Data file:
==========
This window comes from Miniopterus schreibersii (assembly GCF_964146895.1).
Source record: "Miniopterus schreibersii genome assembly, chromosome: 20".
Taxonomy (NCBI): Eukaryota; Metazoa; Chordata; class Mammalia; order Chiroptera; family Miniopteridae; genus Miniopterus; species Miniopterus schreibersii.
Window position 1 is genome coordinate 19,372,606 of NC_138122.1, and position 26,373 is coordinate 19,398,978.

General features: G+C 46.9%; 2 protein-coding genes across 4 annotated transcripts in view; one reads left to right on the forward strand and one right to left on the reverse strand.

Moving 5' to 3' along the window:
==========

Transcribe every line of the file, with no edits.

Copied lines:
This window comes from Miniopterus schreibersii (assembly GCF_964146895.1).
Source record: "Miniopterus schreibersii genome assembly, chromosome: 20".
Taxonomy (NCBI): Eukaryota; Metazoa; Chordata; class Mammalia; order Chiroptera; family Miniopteridae; genus Miniopterus; species Miniopterus schreibersii.
Window position 1 is genome coordinate 19,372,606 of NC_138122.1, and position 26,373 is coordinate 19,398,978.

General features: G+C 46.9%; 2 protein-coding genes across 4 annotated transcripts in view; one reads left to right on the forward strand and one right to left on the reverse strand.

Moving 5' to 3' along the window: